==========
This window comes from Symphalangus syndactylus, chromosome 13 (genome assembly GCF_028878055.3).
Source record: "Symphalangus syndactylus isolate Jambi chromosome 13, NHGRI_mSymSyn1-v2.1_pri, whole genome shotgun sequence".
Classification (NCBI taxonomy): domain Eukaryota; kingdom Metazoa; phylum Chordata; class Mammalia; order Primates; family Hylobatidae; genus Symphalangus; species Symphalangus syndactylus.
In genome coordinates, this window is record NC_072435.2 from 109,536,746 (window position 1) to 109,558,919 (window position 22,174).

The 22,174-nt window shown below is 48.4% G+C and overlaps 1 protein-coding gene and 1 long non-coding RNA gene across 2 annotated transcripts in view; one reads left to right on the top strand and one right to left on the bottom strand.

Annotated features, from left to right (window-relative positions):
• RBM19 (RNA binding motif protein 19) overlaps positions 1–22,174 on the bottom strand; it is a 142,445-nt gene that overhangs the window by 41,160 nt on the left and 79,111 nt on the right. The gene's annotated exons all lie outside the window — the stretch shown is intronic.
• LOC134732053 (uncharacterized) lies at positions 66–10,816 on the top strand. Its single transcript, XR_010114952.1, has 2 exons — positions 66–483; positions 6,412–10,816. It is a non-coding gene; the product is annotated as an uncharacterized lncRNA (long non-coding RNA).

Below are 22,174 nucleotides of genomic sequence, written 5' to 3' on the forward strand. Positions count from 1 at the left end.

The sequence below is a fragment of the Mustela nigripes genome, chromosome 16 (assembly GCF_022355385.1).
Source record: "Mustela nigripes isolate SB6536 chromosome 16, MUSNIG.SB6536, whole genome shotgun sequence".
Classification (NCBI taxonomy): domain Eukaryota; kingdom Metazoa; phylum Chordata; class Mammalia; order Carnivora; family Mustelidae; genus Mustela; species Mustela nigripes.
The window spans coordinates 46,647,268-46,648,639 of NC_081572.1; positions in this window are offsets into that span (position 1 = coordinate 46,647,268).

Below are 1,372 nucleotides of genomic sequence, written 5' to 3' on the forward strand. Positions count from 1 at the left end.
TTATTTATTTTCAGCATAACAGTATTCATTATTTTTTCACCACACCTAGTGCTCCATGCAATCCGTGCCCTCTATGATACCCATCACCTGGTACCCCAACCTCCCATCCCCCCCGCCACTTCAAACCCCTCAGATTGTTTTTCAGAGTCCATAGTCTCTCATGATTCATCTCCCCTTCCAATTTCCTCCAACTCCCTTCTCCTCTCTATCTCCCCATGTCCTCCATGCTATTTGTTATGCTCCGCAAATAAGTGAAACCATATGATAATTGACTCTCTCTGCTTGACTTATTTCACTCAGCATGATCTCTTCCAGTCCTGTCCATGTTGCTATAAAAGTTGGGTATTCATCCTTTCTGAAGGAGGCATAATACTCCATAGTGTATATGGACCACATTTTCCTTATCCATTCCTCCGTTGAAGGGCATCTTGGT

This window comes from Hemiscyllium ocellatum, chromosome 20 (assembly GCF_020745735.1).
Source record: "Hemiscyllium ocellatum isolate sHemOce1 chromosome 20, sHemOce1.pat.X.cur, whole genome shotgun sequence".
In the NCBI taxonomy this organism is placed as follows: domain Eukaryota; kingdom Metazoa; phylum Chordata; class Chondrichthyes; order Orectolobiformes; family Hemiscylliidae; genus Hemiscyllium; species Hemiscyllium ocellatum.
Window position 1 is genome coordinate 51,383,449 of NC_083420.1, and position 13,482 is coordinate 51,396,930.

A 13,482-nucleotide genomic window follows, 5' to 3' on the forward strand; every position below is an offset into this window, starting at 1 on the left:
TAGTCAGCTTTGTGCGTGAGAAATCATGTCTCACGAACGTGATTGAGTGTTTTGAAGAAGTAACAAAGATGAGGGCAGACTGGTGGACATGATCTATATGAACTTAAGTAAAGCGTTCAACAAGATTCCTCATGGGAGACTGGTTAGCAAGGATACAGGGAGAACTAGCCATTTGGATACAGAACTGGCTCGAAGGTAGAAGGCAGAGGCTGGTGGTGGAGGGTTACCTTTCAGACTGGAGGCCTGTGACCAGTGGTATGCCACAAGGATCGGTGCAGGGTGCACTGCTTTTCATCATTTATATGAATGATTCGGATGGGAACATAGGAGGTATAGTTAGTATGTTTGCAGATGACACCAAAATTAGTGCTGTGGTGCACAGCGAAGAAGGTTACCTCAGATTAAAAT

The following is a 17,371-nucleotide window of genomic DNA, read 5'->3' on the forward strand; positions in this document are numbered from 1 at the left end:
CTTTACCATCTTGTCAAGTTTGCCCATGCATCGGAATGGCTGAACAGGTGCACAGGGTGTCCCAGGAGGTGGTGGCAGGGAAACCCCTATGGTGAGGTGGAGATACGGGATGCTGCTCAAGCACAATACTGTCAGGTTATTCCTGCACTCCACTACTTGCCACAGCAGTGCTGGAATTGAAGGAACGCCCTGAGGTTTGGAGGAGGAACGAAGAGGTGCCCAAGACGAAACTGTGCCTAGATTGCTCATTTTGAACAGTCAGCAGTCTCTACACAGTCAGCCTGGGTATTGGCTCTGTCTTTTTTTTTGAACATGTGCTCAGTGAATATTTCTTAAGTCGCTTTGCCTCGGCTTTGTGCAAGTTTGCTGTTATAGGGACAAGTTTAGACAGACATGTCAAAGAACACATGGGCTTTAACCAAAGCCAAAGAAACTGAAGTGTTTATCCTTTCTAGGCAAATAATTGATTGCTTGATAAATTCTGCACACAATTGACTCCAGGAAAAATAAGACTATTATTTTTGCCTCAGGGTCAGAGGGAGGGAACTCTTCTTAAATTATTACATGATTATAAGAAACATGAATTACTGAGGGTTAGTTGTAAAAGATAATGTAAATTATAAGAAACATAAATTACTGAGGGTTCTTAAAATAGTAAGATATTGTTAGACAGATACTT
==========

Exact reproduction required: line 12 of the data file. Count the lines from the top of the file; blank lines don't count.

Classification (NCBI taxonomy): domain Eukaryota; kingdom Metazoa; phylum Chordata; class Mammalia; order Carnivora; family Mustelidae; genus Mustela; species Mustela nigripes.